Texas makes Mehringer official

Tom Herman (Will Gallagher/IT)

Tom Herman (Will Gallagher/IT)

A Texas native who has seven years experience working with Tom Herman on offense, Drew Mehringer (MAIR-in-jer) has been hired as an assistant coach at Texas, Herman announced Monday. Positions and titles for assistant coaches will be announced after the completion of the staff.

“As somebody who has been born and raised in the greatest state and greatest place in the world, the opportunity to be back here, to be back near family, to be working with a group of guys I know really well and love and are great football coaches and great men, it’s incredible,” Mehringer said. “The fact that I get to do that here at The University of Texas, a place that we all grew up as high school players and kids with our eyes on the burnt orange, is something I don’t know that I could have ever passed up. So for me, I’m tremendously excited.”

“Drew is an outstanding young coach, and I’ve worked with him extensively over the years,” Herman said. “He’s from Texas, went to Rice and knows this state extremely well. Drew has a great offensive mind, gained tremendous experience at a lot of different places in a short period of time and will be a terrific addition to our staff.”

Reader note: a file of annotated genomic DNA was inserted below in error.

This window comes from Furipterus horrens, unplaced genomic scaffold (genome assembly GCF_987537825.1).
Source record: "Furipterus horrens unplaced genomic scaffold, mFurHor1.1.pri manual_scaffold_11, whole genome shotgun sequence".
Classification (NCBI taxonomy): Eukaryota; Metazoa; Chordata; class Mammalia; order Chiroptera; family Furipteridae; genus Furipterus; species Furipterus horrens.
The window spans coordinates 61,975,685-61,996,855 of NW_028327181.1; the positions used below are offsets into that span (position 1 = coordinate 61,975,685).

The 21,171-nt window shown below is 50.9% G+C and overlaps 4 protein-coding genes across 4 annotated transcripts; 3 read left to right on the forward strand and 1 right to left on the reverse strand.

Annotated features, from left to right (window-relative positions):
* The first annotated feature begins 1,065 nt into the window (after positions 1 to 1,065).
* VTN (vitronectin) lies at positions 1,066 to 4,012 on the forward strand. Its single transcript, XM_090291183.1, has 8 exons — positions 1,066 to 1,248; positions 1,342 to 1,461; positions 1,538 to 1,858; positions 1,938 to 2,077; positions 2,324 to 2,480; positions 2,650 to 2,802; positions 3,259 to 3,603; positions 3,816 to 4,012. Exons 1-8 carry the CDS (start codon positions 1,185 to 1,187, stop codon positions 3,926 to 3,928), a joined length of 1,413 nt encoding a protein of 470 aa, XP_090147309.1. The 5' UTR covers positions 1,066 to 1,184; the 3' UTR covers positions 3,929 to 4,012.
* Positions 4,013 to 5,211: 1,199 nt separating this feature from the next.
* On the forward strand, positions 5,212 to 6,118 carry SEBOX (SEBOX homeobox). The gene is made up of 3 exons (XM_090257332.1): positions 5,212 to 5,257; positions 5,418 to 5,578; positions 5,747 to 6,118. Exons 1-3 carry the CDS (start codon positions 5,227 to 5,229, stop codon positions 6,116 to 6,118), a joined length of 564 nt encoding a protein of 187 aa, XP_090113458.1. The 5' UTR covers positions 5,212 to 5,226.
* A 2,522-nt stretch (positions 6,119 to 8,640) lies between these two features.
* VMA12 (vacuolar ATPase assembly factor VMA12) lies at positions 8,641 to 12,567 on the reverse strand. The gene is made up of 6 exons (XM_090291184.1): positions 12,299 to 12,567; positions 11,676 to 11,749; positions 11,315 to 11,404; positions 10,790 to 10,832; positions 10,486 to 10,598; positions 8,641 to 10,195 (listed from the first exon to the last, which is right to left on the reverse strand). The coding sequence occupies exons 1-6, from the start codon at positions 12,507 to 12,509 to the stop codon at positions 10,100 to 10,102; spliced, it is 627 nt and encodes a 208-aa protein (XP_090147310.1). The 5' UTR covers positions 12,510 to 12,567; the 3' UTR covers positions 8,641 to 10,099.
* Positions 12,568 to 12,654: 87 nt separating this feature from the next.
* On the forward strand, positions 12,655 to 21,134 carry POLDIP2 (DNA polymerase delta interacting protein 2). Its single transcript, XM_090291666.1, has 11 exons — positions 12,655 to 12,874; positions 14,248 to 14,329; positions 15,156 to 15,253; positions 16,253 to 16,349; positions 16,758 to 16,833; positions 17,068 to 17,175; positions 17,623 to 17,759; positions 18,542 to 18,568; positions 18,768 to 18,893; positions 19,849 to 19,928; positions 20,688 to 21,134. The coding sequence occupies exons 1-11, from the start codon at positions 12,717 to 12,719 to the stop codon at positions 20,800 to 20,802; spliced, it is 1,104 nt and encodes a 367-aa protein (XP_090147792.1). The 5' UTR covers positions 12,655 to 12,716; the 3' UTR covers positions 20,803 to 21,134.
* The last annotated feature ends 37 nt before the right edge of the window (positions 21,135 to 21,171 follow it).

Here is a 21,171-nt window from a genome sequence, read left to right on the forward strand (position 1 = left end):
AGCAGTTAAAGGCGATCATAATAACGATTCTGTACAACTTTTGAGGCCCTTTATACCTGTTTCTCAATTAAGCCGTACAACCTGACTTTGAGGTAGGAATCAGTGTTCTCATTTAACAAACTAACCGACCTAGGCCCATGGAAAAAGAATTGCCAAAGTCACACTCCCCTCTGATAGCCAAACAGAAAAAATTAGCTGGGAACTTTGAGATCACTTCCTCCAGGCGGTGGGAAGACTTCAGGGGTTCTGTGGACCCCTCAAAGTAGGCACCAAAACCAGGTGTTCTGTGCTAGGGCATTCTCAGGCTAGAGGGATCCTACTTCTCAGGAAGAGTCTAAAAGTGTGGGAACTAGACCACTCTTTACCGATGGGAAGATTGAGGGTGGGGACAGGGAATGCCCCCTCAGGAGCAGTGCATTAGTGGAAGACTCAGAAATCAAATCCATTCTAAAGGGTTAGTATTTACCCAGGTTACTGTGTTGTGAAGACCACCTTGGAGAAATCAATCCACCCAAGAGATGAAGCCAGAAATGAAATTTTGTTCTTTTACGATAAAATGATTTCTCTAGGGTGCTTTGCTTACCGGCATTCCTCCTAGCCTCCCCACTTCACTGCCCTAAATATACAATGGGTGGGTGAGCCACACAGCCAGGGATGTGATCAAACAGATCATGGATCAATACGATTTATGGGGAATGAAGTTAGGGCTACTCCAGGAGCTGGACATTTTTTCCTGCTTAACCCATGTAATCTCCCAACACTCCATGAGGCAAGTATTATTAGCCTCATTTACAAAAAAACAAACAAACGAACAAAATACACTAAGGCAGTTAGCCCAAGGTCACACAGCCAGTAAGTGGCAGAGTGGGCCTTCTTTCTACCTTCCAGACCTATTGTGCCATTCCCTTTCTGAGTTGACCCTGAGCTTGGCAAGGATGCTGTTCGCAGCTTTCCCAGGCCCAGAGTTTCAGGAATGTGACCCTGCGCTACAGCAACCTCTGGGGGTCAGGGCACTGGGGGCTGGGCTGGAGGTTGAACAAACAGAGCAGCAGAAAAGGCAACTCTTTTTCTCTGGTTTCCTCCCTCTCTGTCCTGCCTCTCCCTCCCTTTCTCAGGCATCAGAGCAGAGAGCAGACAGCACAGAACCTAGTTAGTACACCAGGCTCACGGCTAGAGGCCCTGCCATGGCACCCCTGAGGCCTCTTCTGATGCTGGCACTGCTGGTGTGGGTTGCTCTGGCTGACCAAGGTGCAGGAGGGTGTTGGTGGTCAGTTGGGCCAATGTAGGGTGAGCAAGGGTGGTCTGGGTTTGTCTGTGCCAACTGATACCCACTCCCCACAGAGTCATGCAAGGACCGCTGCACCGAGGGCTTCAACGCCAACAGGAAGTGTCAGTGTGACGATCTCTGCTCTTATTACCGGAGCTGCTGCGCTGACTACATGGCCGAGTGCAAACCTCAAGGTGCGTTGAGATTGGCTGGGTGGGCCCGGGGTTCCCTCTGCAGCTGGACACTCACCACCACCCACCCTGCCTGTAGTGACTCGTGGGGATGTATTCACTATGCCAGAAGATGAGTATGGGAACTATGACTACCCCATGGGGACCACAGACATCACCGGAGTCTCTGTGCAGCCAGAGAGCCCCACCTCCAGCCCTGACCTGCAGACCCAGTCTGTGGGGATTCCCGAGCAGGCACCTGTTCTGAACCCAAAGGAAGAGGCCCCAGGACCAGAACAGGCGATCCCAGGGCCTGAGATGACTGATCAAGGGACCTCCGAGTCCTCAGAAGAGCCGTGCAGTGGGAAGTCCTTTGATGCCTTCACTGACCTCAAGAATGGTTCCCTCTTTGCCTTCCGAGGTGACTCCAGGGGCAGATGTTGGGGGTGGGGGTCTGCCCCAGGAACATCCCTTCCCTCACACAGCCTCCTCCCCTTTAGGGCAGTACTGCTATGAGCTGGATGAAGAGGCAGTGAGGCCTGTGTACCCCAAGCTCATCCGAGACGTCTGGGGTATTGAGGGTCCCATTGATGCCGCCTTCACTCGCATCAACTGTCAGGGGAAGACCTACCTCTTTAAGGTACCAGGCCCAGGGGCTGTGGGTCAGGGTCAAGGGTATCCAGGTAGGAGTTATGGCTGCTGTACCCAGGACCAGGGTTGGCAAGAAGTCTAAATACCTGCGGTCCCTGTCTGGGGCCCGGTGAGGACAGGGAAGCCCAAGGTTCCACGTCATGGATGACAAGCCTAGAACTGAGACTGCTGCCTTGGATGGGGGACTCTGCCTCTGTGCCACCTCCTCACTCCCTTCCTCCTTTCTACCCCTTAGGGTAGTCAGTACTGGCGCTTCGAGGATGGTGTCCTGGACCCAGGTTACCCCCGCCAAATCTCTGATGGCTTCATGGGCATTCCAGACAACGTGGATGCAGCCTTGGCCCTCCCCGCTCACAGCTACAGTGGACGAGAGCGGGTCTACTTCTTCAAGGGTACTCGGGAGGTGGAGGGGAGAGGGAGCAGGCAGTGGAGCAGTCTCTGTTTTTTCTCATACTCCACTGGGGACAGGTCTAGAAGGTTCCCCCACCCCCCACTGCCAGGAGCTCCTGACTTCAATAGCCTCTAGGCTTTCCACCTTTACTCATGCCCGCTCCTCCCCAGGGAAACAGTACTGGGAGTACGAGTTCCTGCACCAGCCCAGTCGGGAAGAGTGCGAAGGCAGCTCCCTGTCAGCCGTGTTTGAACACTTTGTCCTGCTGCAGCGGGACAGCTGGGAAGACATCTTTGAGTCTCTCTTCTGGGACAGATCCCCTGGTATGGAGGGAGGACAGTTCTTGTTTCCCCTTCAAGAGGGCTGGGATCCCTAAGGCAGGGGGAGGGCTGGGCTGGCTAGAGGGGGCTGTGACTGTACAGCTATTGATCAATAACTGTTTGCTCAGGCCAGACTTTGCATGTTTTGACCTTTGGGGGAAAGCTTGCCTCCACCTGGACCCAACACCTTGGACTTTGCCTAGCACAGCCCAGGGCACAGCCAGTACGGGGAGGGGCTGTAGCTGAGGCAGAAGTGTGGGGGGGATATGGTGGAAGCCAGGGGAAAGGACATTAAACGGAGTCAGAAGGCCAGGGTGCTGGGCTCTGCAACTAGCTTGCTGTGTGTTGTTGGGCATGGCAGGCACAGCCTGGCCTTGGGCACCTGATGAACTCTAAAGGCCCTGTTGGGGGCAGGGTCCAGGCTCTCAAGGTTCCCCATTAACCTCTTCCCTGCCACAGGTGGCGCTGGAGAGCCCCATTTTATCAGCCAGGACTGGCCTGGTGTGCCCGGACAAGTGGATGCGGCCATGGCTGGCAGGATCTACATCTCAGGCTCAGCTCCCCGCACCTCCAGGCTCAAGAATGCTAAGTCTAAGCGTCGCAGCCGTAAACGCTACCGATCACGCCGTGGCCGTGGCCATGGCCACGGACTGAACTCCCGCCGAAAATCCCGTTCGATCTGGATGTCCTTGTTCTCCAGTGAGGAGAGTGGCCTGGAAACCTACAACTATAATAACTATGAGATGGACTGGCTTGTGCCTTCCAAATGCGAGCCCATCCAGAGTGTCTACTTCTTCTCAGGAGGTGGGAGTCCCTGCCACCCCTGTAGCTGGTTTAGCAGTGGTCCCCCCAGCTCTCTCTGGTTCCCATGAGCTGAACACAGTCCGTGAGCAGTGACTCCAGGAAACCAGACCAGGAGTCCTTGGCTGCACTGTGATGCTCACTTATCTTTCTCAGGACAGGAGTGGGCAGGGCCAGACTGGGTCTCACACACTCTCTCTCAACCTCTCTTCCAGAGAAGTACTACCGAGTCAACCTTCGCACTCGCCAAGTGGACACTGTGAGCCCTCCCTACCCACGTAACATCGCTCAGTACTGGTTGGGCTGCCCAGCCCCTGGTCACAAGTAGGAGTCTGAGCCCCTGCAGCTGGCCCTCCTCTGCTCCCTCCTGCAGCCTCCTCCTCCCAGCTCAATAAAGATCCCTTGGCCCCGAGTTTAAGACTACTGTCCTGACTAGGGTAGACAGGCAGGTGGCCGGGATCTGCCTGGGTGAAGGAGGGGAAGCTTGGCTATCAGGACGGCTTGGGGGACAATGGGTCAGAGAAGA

Mehringer comes to Texas after spending one season as the offensive coordinator and quarterbacks coach at Rutgers where, at age 28, he was the youngest play caller in the Power Five conferences and worked to install a new offensive system under first-year head coach Chris Ash.

He joined the Rutgers staff after spending the 2015 season as wide receivers coach and recruiting coordinator under Herman at Houston. Besides UH, Mehringer has worked with Herman at Ohio State, Iowa State, and as a student assistant Rice.

“The guys on this staff are tremendous football coaches,” Mehringer said. “I think the dynamic within this staff is incredible, it’s unlike one I’ve ever been a part of. They are great people and a lot of fun to be around. I think we all have the same vision for what we want the program to look like, the staff dynamic to look like. That’s driven and led by Coach Herman. Because we have such great quality character people on staff, I think everyone falls into alignment and makes the transition from one program to another really easy.”